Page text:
13. China’s rising, and the uncertain future of China-U.S. relations


Course Format
The course is organized as a seminar. It requires students to complete reading the assigned materials, and bring to class their own questions or comments about the readings. It also requires students to actively engage in in-class interactions in the general context of their course reading as well as lecture-listening. Insights with highly practical relevance are particularly welcome.
Each session will begin with a lecture by the instructor, which takes about half of the session time. Then the course will focus on a presentation on one of the sub-topics of the each session by a pre-designated student, with discussions from other course participants, and related topics/issues they want to have discussed. The presentation in its written form (or its outline) can serve as a short reflection paper (see more below).
Course Requirements
Participation 25%

One short reflection paper 25%

Final research paper 50%
A short reflection paper is meant to be 3-4 pages in length, typed. It should demonstrate a student’s strength and scope in reflecting on one sub-topic in China-U.S. relations covered by the course. Documentation of sources of information is not required, but the writer ought to base his/her comments on reliable data and expert opinions as much as possible.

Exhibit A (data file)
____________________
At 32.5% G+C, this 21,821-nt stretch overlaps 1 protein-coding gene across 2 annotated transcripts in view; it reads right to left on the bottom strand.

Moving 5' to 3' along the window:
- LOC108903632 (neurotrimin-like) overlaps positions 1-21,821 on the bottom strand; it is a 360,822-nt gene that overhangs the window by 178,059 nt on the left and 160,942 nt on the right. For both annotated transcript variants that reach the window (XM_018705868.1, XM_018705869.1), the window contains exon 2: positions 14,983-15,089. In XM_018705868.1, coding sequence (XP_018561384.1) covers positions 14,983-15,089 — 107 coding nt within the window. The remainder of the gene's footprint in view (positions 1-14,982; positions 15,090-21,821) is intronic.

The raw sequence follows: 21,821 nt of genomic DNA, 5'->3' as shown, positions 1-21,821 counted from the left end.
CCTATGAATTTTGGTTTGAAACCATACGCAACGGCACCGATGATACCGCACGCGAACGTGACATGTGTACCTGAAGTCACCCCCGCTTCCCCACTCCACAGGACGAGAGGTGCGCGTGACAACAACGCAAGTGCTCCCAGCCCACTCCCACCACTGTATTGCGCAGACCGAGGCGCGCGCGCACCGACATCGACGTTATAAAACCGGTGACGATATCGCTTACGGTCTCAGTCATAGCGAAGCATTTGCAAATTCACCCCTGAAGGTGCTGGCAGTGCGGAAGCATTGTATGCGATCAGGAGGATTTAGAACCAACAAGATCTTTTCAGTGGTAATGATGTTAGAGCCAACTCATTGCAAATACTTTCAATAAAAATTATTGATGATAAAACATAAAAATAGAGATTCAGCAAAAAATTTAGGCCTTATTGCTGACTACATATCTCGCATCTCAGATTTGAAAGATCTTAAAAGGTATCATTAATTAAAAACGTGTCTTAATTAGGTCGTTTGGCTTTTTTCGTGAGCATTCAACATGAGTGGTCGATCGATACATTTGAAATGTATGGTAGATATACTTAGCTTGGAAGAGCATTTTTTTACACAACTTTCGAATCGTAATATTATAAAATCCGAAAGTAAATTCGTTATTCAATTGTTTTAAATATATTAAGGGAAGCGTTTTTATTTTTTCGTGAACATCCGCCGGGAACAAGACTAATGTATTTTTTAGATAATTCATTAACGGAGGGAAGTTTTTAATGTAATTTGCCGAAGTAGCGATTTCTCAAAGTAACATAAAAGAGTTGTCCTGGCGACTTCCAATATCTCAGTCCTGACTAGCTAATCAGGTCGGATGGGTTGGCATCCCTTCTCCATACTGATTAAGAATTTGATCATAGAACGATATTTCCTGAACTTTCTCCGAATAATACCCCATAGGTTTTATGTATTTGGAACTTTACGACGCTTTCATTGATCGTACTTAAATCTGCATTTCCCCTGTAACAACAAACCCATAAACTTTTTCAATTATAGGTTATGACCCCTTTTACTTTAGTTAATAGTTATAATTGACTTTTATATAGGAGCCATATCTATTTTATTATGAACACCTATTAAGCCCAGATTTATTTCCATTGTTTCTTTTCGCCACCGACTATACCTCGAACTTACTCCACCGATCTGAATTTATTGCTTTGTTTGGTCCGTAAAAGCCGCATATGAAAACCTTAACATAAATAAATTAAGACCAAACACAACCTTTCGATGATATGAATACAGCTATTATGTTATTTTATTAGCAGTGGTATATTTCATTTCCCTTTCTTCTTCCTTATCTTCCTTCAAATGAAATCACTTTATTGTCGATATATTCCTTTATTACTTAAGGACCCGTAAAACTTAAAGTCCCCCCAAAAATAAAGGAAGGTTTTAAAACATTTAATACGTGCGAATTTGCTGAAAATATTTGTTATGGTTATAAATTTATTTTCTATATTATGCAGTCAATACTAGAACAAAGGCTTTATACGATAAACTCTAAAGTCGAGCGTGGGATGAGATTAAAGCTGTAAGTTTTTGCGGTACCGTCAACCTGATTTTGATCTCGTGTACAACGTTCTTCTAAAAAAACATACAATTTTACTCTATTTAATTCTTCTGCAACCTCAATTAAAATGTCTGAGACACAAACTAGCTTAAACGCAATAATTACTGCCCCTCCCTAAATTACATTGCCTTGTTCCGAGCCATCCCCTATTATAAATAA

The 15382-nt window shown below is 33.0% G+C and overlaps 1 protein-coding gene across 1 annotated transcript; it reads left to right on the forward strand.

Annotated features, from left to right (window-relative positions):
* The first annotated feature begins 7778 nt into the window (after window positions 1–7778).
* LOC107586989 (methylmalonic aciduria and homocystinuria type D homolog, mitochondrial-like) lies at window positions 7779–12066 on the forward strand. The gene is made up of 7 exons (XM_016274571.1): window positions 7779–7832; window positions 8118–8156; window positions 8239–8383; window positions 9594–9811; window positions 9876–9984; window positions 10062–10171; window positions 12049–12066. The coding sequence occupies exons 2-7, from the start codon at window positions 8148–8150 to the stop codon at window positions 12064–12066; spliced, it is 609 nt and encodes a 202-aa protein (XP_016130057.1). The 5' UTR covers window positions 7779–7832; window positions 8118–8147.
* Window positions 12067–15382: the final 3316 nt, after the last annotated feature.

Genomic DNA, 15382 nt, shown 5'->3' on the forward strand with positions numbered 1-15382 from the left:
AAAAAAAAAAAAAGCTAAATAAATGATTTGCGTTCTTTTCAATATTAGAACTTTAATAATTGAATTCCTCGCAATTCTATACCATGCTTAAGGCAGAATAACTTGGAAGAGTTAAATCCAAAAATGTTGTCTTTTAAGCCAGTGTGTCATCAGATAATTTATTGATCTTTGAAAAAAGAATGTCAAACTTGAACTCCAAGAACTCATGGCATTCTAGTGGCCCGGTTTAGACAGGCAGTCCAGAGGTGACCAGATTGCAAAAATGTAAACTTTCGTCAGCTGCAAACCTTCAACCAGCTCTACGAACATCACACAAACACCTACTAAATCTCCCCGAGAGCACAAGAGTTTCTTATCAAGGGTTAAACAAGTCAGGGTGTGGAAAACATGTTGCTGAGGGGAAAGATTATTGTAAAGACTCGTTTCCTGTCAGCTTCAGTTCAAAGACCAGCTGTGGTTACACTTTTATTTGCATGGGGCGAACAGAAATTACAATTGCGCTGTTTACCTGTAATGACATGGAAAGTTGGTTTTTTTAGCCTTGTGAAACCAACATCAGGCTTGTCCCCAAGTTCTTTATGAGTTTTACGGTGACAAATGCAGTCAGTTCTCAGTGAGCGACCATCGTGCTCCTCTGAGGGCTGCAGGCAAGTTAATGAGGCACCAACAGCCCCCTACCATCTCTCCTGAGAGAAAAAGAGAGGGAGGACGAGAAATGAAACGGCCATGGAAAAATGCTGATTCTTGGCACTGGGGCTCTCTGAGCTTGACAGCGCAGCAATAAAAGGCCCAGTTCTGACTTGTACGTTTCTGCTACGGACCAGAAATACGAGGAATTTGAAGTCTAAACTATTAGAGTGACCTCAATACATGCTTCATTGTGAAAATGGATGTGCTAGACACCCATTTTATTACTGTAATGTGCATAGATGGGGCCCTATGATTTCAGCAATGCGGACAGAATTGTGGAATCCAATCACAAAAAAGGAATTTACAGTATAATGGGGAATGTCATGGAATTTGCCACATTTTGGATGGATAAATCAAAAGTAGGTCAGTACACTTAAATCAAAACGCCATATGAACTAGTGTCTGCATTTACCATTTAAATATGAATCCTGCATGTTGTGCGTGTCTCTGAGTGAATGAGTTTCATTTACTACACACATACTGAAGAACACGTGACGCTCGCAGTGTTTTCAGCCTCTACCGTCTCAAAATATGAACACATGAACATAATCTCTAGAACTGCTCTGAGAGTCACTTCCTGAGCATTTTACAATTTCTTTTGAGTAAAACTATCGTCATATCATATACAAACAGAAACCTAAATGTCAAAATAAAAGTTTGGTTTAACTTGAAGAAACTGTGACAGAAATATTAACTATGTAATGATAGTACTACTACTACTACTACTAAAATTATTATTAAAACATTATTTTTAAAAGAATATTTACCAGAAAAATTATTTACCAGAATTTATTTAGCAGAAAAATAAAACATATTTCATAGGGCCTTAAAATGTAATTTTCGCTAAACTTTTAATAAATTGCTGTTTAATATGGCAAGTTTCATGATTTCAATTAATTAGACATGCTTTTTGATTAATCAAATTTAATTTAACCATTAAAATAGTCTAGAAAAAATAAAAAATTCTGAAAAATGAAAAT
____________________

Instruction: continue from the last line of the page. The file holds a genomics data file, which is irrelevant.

A research paper is meant to be 8-9 pages in length, typed. It should deal with a significant research topic within the general line of the course, be documented and written according to rules and conventions governing in the Beijing Center (TBC). Plagiarism and other academic dishonesty are strictly forbidden. The due date of the final research paper will be announced during the class.
Attendance Policy
Only valid medical or family emergencies qualify as an absence, and documentation of the same must be presented to the professor no later than the next class meeting.
Academic Honesty Statement
Please click the following link to see the Loyola University Chicago/Beijing Center Academic Honesty Statement: http://www.luc.edu/academics/catalog/undergrad/reg_academicintegrity.shtml
Course Topics and Readings*

* Most readings are to be provided by instructor through TBC in course-pack form, others are available in TBC libraries. In addition, students should keep up with current related affairs in publications such as the New York Times (which can be found for free at www.nytimes.com), the Washington Post (www.washingtonpost.com), the Asian Times (www.atimes.com), the Straits Times, a prestigious Singapore newspaper with much related reporting or comments (it free website as www. straitstimes.asia1.com), and the China’s no.1 official newspaper, the People’s Daily (in English at http://english.peopledaily.com.cn/home.html), etc. A truly excellent and free web service is Taiwan Security Research (www.taiwansecurity.org), update on the Taiwan issue, China’s foreign policy, Sino-American relations, and East Asian security.